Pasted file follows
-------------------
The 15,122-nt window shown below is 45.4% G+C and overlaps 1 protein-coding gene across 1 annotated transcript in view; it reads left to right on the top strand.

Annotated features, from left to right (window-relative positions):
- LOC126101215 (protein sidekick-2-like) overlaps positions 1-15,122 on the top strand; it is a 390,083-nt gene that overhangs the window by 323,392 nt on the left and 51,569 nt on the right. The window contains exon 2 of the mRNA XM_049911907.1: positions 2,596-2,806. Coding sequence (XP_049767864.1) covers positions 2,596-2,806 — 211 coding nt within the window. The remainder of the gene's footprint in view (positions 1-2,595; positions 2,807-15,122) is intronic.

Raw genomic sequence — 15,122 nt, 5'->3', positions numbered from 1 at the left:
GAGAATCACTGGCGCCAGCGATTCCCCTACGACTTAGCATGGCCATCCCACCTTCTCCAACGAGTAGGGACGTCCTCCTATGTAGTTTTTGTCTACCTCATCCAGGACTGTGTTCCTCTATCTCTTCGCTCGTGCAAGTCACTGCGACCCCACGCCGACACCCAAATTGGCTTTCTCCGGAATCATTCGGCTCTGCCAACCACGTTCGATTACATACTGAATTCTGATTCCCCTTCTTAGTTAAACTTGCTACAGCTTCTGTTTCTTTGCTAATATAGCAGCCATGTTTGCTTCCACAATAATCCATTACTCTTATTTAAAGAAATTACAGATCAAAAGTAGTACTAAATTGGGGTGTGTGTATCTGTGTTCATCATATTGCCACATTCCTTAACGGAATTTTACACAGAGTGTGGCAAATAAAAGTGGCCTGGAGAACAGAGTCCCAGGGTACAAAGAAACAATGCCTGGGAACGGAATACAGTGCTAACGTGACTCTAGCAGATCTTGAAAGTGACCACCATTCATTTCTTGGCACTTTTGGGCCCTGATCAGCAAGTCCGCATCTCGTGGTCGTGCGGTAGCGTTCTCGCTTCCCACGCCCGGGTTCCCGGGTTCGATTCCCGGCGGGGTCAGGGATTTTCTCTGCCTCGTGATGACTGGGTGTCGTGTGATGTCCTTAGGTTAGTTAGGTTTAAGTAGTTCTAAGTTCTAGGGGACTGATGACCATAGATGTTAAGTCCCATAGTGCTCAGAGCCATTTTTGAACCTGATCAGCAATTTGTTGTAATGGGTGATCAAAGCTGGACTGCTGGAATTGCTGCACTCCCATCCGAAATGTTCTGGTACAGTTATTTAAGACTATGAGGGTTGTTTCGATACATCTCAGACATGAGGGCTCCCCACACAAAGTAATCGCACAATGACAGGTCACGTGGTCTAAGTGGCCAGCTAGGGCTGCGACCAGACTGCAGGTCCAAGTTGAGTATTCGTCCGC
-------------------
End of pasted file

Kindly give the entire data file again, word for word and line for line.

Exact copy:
The 15,122-nt window shown below is 45.4% G+C and overlaps 1 protein-coding gene across 1 annotated transcript in view; it reads left to right on the top strand.

Annotated features, from left to right (window-relative positions):
- LOC126101215 (protein sidekick-2-like) overlaps positions 1-15,122 on the top strand; it is a 390,083-nt gene that overhangs the window by 323,392 nt on the left and 51,569 nt on the right. The window contains exon 2 of the mRNA XM_049911907.1: positions 2,596-2,806. Coding sequence (XP_049767864.1) covers positions 2,596-2,806 — 211 coding nt within the window. The remainder of the gene's footprint in view (positions 1-2,595; positions 2,807-15,122) is intronic.

Raw genomic sequence — 15,122 nt, 5'->3', positions numbered from 1 at the left:
GAGAATCACTGGCGCCAGCGATTCCCCTACGACTTAGCATGGCCATCCCACCTTCTCCAACGAGTAGGGACGTCCTCCTATGTAGTTTTTGTCTACCTCATCCAGGACTGTGTTCCTCTATCTCTTCGCTCGTGCAAGTCACTGCGACCCCACGCCGACACCCAAATTGGCTTTCTCCGGAATCATTCGGCTCTGCCAACCACGTTCGATTACATACTGAATTCTGATTCCCCTTCTTAGTTAAACTTGCTACAGCTTCTGTTTCTTTGCTAATATAGCAGCCATGTTTGCTTCCACAATAATCCATTACTCTTATTTAAAGAAATTACAGATCAAAAGTAGTACTAAATTGGGGTGTGTGTATCTGTGTTCATCATATTGCCACATTCCTTAACGGAATTTTACACAGAGTGTGGCAAATAAAAGTGGCCTGGAGAACAGAGTCCCAGGGTACAAAGAAACAATGCCTGGGAACGGAATACAGTGCTAACGTGACTCTAGCAGATCTTGAAAGTGACCACCATTCATTTCTTGGCACTTTTGGGCCCTGATCAGCAAGTCCGCATCTCGTGGTCGTGCGGTAGCGTTCTCGCTTCCCACGCCCGGGTTCCCGGGTTCGATTCCCGGCGGGGTCAGGGATTTTCTCTGCCTCGTGATGACTGGGTGTCGTGTGATGTCCTTAGGTTAGTTAGGTTTAAGTAGTTCTAAGTTCTAGGGGACTGATGACCATAGATGTTAAGTCCCATAGTGCTCAGAGCCATTTTTGAACCTGATCAGCAATTTGTTGTAATGGGTGATCAAAGCTGGACTGCTGGAATTGCTGCACTCCCATCCGAAATGTTCTGGTACAGTTATTTAAGACTATGAGGGTTGTTTCGATACATCTCAGACATGAGGGCTCCCCACACAAAGTAATCGCACAATGACAGGTCACGTGGTCTAAGTGGCCAGCTAGGGCTGCGACCAGACTGCAGGTCCAAGTTGAGTATTCGTCCGC